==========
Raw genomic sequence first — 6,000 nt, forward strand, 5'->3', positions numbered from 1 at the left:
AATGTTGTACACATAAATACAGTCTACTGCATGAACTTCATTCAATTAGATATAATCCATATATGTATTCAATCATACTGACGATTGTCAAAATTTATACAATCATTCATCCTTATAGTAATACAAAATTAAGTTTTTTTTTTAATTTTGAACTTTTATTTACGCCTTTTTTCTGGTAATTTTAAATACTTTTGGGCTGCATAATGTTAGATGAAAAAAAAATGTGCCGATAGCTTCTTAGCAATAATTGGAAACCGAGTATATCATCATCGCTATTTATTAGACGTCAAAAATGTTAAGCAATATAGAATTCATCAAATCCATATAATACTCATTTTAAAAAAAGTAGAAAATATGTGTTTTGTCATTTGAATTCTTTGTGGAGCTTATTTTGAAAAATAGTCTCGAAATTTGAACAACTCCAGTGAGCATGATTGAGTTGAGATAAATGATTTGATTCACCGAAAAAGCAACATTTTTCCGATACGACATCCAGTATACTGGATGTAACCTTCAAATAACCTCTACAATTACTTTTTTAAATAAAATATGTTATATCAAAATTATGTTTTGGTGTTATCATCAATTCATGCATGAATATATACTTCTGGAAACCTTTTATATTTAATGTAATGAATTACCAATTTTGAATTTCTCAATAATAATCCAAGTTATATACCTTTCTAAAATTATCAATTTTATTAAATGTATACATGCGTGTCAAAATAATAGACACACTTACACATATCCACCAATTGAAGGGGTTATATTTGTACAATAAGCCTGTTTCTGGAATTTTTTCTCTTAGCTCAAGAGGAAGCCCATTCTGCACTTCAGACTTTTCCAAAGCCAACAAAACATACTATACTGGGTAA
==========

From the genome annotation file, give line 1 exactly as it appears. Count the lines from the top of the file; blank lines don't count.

Raw genomic sequence first — 6,000 nt, forward strand, 5'->3', positions numbered from 1 at the left: